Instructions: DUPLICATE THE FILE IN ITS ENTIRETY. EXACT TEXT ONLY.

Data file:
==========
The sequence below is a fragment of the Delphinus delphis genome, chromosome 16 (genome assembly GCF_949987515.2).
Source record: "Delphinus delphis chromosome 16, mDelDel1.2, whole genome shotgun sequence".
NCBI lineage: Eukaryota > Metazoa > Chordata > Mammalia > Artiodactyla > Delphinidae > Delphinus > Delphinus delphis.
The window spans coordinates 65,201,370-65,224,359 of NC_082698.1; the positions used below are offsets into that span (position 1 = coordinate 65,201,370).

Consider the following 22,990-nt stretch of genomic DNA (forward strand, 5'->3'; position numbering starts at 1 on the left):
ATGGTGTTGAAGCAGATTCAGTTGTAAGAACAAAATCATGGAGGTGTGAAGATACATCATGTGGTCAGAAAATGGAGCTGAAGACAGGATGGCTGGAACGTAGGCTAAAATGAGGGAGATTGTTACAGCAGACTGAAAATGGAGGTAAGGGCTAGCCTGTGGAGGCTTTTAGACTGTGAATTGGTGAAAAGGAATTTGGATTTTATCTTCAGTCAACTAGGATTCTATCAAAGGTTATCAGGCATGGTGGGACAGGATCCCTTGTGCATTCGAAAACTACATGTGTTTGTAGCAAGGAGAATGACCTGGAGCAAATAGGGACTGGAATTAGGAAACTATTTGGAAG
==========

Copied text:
The sequence below is a fragment of the Delphinus delphis genome, chromosome 16 (genome assembly GCF_949987515.2).
Source record: "Delphinus delphis chromosome 16, mDelDel1.2, whole genome shotgun sequence".
NCBI lineage: Eukaryota > Metazoa > Chordata > Mammalia > Artiodactyla > Delphinidae > Delphinus > Delphinus delphis.
The window spans coordinates 65,201,370-65,224,359 of NC_082698.1; the positions used below are offsets into that span (position 1 = coordinate 65,201,370).

Consider the following 22,990-nt stretch of genomic DNA (forward strand, 5'->3'; position numbering starts at 1 on the left):
ATGGTGTTGAAGCAGATTCAGTTGTAAGAACAAAATCATGGAGGTGTGAAGATACATCATGTGGTCAGAAAATGGAGCTGAAGACAGGATGGCTGGAACGTAGGCTAAAATGAGGGAGATTGTTACAGCAGACTGAAAATGGAGGTAAGGGCTAGCCTGTGGAGGCTTTTAGACTGTGAATTGGTGAAAAGGAATTTGGATTTTATCTTCAGTCAACTAGGATTCTATCAAAGGTTATCAGGCATGGTGGGACAGGATCCCTTGTGCATTCGAAAACTACATGTGTTTGTAGCAAGGAGAATGACCTGGAGCAAATAGGGACTGGAATTAGGAAACTATTTGGAAG